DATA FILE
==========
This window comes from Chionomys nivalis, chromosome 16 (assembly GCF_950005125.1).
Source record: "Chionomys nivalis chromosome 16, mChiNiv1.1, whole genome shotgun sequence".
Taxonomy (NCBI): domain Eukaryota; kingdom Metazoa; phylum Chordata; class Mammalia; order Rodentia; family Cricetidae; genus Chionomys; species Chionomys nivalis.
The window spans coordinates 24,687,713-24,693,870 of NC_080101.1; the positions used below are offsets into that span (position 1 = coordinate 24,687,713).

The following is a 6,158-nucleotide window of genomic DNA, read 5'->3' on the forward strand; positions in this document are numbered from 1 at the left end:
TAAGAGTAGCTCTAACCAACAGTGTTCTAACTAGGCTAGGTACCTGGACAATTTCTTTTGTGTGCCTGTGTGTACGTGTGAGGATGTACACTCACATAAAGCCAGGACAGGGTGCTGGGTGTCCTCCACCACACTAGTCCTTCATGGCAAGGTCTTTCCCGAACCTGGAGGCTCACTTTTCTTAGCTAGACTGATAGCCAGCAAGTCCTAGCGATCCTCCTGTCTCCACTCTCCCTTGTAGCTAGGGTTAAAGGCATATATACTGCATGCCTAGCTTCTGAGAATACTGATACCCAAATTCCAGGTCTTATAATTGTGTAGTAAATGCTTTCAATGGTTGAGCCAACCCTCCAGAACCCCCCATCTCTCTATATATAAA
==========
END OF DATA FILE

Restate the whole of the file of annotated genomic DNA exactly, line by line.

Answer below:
This window comes from Chionomys nivalis, chromosome 16 (assembly GCF_950005125.1).
Source record: "Chionomys nivalis chromosome 16, mChiNiv1.1, whole genome shotgun sequence".
Taxonomy (NCBI): domain Eukaryota; kingdom Metazoa; phylum Chordata; class Mammalia; order Rodentia; family Cricetidae; genus Chionomys; species Chionomys nivalis.
The window spans coordinates 24,687,713-24,693,870 of NC_080101.1; the positions used below are offsets into that span (position 1 = coordinate 24,687,713).

The following is a 6,158-nucleotide window of genomic DNA, read 5'->3' on the forward strand; positions in this document are numbered from 1 at the left end:
TAAGAGTAGCTCTAACCAACAGTGTTCTAACTAGGCTAGGTACCTGGACAATTTCTTTTGTGTGCCTGTGTGTACGTGTGAGGATGTACACTCACATAAAGCCAGGACAGGGTGCTGGGTGTCCTCCACCACACTAGTCCTTCATGGCAAGGTCTTTCCCGAACCTGGAGGCTCACTTTTCTTAGCTAGACTGATAGCCAGCAAGTCCTAGCGATCCTCCTGTCTCCACTCTCCCTTGTAGCTAGGGTTAAAGGCATATATACTGCATGCCTAGCTTCTGAGAATACTGATACCCAAATTCCAGGTCTTATAATTGTGTAGTAAATGCTTTCAATGGTTGAGCCAACCCTCCAGAACCCCCCATCTCTCTATATATAAA